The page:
Confidential IRS marijuana guide details audit procedures for agents to follow

(This is Part Two of a special series revealing key elements of more than 200 pages of internal IRS documents obtained by Marijuana Business Daily related to the enforcement of Section 280E of the federal tax code and the cannabis industry. The previous installment is available here. And the documents can be accessed here.) 

Marijuana industry tax experts have known for years the IRS was circulating among its agents a document akin to an Audit Technique Guide – essentially, a manuscript for how agents should deal with Section 280E of the Internal Revenue Code and the state-legal cannabis businesses that it covers.

But unlike formal Audit Technique Guides for, say, the construction or winemaking industries, the marijuana audit guide has been kept under wraps by the IRS for at least six years.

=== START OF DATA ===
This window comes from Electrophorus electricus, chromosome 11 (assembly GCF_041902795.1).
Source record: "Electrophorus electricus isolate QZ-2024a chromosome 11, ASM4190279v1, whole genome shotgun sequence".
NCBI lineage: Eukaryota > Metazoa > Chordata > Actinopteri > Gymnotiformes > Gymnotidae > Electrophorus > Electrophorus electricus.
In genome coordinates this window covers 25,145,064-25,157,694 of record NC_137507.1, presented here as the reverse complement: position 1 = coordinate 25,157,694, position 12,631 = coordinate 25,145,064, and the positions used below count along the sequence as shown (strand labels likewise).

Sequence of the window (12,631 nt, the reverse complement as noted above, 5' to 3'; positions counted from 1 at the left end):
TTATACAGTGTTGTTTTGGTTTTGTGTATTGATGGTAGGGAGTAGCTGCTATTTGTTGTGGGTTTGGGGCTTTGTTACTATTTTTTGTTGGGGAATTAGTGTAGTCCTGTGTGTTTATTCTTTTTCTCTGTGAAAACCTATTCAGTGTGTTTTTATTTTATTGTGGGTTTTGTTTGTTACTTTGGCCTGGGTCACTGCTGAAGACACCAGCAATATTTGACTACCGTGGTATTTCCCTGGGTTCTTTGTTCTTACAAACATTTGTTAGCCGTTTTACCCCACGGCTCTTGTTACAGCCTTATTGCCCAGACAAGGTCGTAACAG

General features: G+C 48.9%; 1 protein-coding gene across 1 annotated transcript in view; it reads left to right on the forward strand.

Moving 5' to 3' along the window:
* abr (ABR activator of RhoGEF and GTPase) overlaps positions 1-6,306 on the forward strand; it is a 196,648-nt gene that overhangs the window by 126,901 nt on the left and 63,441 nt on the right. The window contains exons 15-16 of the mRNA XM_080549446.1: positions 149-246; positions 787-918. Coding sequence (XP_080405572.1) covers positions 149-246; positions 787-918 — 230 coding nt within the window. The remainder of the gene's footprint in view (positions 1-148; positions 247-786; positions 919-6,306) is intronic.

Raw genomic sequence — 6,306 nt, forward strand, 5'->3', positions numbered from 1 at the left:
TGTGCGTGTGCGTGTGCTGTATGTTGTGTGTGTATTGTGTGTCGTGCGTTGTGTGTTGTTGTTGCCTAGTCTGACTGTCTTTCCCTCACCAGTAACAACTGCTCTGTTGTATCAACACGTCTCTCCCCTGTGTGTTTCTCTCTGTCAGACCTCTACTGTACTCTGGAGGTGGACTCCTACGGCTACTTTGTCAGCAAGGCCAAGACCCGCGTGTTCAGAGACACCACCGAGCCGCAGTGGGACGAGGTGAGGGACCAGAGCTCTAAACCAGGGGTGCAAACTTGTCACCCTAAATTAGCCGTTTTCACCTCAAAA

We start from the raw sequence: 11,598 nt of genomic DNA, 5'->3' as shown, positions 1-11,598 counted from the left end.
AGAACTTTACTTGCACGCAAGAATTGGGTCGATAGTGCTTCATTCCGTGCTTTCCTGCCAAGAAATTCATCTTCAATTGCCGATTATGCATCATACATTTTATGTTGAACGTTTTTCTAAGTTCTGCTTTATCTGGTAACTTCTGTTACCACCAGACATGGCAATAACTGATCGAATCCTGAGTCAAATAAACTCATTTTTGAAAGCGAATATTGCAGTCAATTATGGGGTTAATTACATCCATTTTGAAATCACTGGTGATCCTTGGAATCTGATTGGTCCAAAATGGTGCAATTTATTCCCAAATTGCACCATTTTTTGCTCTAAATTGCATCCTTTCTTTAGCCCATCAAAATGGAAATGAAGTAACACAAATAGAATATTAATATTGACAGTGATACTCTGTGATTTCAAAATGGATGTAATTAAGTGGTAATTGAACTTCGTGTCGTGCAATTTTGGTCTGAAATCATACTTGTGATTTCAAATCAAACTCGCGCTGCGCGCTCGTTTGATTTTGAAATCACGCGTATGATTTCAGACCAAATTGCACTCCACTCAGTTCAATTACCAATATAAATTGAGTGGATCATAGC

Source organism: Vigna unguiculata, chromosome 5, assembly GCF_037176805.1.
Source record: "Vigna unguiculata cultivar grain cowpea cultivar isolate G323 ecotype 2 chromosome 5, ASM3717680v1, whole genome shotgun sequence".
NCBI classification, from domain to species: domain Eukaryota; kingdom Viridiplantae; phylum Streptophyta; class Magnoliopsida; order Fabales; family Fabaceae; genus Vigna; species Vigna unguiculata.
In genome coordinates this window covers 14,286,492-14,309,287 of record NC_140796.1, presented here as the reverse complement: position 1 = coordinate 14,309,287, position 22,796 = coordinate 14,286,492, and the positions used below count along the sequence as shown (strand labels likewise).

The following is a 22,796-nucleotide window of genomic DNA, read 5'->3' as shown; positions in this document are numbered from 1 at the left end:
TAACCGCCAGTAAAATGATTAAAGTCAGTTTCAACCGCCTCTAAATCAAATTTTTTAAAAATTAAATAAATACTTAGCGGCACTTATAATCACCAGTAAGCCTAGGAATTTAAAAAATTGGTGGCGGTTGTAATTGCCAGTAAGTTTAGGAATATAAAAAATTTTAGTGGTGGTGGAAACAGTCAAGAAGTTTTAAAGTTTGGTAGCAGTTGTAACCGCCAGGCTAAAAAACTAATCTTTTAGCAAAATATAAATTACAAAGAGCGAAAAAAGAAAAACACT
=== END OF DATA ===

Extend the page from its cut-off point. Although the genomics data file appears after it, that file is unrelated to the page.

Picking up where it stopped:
Until now.

The cannabis industry audit guide – identified by the IRS as a Participant Guide – was released to Marijuana Business Daily through a broader Freedom of Information Act request.

Finally getting a look at the Participant Guide will give marijuana business owners a better idea of what to expect when an IRS agent comes knocking on the door.

Mainstream companies have had access to such guides, which are typically published online by the service, for decades. 

“The audit guide is something we’d been looking for, for a while,” said Katherine Allen, an attorney with San Francisco-based Wykowski Law who specializes in federal tax law.

Allen noted the IRS “has a website where they publicly list a bunch of industry audit guides, and the cannabis industry isn’t included. So they’ve had this since 2015, and they’ve decided that it shouldn’t be public.”

Denver tax attorney Nick Richards said the guide remains relevant today and that IRS agents use it during ongoing audits for cannabis businesses.

“It’s very much a playbook, and it’s very much followed by the agents,” said Richards, who is also a former IRS lawyer. “You can tell.

“It’s not sitting on the desk in front of them when you’re talking to them. But they’ve read it, they know it and they’re following it.”

The document covers the basics of how the modern marijuana industry functions, including outlines of different types of products, flower strains, cultivation techniques and more.